10th Sunday in Ordinary Time
June 10, 2018 ~ St. Monica, Palatka ~
Genesis3:9-15 ~ The woman answered: “The serpent tricked me into it, so I ate it.”.
Psalm 130~ Out of the depths I cry to you, O Lord; hear my voice!
2 Corinthians 4:13-5:1~ Therefore, we are not discouraged; rather, although our outer self is wasting away, our inner self is being renewed day by day.
Gospel: Mark 3:20-35 ~ Jesus came home with his disciples. Again the crowd gathered, making it impossible for them even to eat. When his relatives heard of this they set out to seize him, for they said, “He is out of his mind.” The scribes who had come from Jerusalem said, “he is possessed by Beelzebul,” and “By the prince of demons he drives out demons.”
How many of us have blamed others for causing us to sin? How often have we had expectations of others to do it our way? Adam and Eve are a gift to us if we have done this. Now what? The family of Jesus had expectations for him, and when he didn’t meet those expectations, they blurted out “He is out of his mind!”
Jesus shares with us that before anyone can plunder a strong man, they have to tie up the strong man first. Then they can plunder. The scribes were about to tie up Jesus to a cross so that they could plunder and oppress the people even more. They were profiting from the people by confusing them and misleading them. That is how people are tied up.
Doctors, nurses, lawyers, counselors and ministers take oaths and vows to protect life rather than destroy life. When they go against that oath, like support abortion or go into useless wars… then they do the unforgivable sin against the Holy Spirit.
To profit from war, divorce, abortion, or unneeded hospital stays or selling guns to those who shouldn’t have them or lying in order to get elected, or feeding off of the flock… these are unforgivable. The opposite is life-giving.
Newspaper columnist George Plagenz once told the story of a young doctor who delivered a baby into a poverty-stricken family in Montana. The child had one cruelly deformed leg. He also had difficulty breathing. “The other children will call him ‘Limpy,’” the doctor thought. “His life will be miserable. If I don’t do anything for his breathing, he will die. Wouldn’t that be better?” he asked himself. Then he remembered his Hippocratic oath and began blowing into the baby’s mouth. Soon the child’s lungs were acting normally and he gave his first cry.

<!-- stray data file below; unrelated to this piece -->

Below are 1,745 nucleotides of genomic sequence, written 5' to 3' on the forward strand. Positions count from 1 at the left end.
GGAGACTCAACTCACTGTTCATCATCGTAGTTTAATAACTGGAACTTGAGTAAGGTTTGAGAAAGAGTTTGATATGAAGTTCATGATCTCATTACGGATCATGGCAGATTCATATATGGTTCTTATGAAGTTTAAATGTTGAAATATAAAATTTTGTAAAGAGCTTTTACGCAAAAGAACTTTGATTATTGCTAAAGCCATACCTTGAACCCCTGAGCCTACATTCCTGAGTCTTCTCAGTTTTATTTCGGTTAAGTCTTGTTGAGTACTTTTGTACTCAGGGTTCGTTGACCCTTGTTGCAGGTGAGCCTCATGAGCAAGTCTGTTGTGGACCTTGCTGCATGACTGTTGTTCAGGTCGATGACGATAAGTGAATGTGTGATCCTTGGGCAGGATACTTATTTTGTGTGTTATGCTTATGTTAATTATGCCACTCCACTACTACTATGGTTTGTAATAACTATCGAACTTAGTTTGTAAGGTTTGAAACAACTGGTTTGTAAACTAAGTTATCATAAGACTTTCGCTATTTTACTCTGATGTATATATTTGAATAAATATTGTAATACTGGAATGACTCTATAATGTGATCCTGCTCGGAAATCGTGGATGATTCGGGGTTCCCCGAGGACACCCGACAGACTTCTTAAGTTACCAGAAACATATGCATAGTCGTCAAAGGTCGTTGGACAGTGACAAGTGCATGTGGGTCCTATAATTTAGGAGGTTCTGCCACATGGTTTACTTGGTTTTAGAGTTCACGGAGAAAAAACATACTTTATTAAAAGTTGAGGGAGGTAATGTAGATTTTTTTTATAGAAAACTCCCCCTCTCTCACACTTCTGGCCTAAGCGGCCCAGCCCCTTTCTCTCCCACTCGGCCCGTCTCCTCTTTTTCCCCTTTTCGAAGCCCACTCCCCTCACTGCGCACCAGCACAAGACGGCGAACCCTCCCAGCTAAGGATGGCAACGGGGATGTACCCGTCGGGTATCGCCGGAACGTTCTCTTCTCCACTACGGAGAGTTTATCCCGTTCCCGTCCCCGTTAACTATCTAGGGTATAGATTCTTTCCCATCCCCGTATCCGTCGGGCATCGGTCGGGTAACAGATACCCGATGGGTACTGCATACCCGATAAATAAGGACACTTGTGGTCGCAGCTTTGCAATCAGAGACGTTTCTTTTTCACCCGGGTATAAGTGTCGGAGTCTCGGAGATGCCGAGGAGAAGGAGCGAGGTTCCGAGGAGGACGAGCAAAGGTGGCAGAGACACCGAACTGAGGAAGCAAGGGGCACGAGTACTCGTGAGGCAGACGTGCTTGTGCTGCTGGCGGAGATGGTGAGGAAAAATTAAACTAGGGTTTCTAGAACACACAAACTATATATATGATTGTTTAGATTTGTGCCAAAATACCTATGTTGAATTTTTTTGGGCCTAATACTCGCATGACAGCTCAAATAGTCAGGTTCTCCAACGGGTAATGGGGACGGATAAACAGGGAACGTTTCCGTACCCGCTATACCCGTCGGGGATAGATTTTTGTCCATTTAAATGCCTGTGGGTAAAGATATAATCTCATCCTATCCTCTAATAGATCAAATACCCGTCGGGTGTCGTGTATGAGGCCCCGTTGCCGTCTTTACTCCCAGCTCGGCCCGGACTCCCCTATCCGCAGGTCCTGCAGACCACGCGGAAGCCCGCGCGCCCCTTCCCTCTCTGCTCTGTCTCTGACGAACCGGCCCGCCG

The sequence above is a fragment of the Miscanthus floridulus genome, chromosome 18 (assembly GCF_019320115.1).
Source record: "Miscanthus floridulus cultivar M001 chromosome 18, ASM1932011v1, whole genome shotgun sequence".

Several years later the doctor’s daughter and son-in-law were killed in an auto accident. The doctor’s ten-year-old granddaughter was left an orphan. He took her in. One day the child was stricken with a crippling and incurable condition. The doctor learned there was a young doctor in the Midwest who had been getting excellent results in the treatment of this particular disease. He took his granddaughter to see the doctor.
The young physician was lame. He was the deformed baby into whose mouth the older doctor had breathed 35 years before. Because of his own infirmity, the young doctor had specialized in this crippling disease. The treatment on the older doctor’s grandchild was successful and the little girl was returned to normal health. *
*Story taken from:
Gerard Fuller, O.M.I., Stories for All Seasons, 1996, Twenty-Third Publications The Columbia Press, page 74 (Jesus Casts Out Devils)
David Redding, The Golden String (Grand Rapids MI: Fleming H. Revell Co., 1988), as quoted in Dynamic Preaching (6):5, July 1991.